Science policy news: weekly roundup: November 20, 2015

The roundup is formatted with the title of the story, followed by the news source in parentheses and a brief summary. If you find a particularly interesting article, please send it to smartin@asbmb.org for inclusion in next week’s roundup.

 

The National Institutes of Health will retire their 50 remaining chimpanzees that were held in reserve for public health research emergencies.

NIH’s Last 50 Chimpanzees Are Retiring (NBC News)

Retirement for All NIH Chimps (The Scientist)

N.I.H. to End Backing for Invasive Research on Chimps (The New York Times)

NIH to Retire All Research Chimpanzees (Scientific American)

NIH to retire all research chimpanzees (Nature)

NIH ends era of U.S. medical research on chimpanzees (The Washington Post)

 

People for the Ethical Treatment of Animals mailed letters to neighbors of NIH Director Francis Collins outlining accusations of involvement in unethical animal experiments.

Animal rights group targets NIH director’s home (Science Insider)

PETA letter-writing campaign against researchers gets too personal (examiner.com)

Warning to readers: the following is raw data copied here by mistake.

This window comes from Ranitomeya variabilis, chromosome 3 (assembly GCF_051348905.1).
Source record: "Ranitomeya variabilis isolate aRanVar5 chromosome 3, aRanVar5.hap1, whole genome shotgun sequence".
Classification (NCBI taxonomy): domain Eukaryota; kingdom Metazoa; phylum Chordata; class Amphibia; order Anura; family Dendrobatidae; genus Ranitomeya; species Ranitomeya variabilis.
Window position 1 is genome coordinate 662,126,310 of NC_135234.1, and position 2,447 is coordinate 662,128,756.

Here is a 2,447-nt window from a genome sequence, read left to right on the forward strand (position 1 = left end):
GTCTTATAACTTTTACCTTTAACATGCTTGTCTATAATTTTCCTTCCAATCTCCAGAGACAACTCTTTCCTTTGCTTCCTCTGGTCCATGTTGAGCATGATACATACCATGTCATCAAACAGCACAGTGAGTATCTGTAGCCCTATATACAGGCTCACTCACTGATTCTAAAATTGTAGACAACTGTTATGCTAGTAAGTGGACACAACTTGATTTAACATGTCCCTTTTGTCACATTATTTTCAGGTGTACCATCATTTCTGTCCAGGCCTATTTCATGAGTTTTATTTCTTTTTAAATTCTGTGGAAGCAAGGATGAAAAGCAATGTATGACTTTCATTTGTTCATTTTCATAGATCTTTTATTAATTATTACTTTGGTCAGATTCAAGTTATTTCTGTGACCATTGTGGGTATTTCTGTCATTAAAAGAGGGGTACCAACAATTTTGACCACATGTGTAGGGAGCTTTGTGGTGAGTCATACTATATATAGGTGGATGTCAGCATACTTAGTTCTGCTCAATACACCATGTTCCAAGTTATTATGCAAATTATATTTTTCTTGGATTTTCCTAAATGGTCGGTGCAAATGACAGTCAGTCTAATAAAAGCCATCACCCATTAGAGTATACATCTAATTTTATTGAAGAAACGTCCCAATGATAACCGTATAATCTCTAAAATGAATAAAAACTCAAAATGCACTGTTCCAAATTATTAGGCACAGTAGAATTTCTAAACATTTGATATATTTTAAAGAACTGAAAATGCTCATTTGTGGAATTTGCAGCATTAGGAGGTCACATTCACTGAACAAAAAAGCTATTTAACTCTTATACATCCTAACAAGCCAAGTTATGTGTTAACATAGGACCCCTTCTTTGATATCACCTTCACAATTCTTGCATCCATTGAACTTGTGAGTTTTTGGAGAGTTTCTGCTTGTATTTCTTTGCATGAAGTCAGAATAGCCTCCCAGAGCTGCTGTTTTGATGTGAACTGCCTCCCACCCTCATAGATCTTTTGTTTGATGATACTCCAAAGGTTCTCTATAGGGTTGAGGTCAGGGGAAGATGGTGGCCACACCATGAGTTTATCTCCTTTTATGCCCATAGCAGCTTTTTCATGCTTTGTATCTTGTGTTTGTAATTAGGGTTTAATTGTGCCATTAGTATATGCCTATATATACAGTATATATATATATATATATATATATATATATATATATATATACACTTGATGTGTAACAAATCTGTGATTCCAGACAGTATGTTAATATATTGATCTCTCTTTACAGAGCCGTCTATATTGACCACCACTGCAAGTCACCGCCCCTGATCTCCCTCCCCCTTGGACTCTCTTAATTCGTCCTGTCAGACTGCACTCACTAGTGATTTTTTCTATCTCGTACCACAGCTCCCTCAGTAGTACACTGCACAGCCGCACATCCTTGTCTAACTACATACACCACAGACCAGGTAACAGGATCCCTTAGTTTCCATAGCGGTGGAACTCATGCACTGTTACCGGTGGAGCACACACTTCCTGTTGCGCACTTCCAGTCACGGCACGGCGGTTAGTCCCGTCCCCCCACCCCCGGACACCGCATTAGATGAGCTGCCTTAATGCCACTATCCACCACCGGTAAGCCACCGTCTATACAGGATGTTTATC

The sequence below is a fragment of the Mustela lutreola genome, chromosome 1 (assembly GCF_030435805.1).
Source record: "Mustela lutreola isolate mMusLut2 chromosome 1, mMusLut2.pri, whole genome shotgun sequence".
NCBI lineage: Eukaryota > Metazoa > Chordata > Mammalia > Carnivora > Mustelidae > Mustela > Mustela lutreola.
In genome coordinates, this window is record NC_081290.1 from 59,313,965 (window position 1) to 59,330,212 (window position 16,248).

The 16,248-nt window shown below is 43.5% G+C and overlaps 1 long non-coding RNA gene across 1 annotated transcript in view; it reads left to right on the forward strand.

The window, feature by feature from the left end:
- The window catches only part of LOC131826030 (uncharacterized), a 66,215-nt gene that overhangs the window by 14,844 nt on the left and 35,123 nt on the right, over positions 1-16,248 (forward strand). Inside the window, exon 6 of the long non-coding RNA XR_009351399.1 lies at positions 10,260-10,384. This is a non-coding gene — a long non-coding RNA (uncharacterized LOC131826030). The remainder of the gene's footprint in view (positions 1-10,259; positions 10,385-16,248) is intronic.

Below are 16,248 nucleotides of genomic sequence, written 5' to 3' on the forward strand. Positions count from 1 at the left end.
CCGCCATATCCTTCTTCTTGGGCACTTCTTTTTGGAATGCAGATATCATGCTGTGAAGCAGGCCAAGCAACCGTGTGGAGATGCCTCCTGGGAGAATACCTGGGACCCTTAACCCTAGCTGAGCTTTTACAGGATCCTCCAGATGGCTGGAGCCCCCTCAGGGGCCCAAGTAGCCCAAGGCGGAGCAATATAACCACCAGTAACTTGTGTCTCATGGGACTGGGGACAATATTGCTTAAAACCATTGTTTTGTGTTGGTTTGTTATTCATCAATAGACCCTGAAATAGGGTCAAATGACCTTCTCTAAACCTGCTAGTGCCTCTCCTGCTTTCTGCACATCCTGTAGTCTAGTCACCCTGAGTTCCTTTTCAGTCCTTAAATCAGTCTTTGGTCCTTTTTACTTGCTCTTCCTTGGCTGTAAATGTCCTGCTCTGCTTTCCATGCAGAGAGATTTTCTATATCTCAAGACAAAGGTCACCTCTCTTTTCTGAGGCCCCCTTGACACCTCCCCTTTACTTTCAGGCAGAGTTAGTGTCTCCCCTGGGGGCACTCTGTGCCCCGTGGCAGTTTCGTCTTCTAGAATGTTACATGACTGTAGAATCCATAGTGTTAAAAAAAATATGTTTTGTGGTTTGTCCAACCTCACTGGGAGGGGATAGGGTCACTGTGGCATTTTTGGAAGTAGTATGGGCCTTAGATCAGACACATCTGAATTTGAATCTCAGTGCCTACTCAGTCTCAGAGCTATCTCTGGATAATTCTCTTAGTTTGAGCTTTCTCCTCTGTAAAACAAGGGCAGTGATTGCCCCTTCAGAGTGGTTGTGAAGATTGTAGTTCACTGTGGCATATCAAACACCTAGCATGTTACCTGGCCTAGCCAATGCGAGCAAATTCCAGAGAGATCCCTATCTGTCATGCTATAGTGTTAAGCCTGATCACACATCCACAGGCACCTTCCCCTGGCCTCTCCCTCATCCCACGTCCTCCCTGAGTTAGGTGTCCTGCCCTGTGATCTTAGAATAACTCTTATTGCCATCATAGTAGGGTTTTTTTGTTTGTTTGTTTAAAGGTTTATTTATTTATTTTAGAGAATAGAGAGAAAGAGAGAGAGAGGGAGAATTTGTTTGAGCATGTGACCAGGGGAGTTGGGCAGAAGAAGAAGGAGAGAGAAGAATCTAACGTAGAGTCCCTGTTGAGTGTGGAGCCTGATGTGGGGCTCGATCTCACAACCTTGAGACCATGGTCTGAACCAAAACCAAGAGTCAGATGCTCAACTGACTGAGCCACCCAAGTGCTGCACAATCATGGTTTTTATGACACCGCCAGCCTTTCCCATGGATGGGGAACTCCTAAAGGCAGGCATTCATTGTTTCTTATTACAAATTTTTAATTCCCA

New data show that underrepresented minorities are still less likely to receive biomedical research funding from the NIH.

NIH program fails to launch blacks in biotech (Science)

Racial bias continues to haunt NIH grants (Nature)

 

Researchers at the University of Massachusetts Medical School have developed a technique to improve the accuracy of CRISPR/Cas9 gene editing.

New technique improves accuracy of CRISPR/Cas9 gene editing system (News Medical)

Technology developed at UMass Medical School vastly improves CRISPR/Cas9 accuracy (EurekAlert!)

 

Google Aims a $50 Million Moonshot at Curing Heart Disease (WIRED) Google Life Sciences and the American Heart Association will award a $50 million grant to one laboratory in hopes of curing coronary heart disease.

 

United Kingdom needs a science funding czar, report says (Science Insider) The Conservative Party of the United Kingdom introduced a 4-year spending plan that could increase efficiency of their science funding by creating an organization to coordinate and support their 7 research councils.

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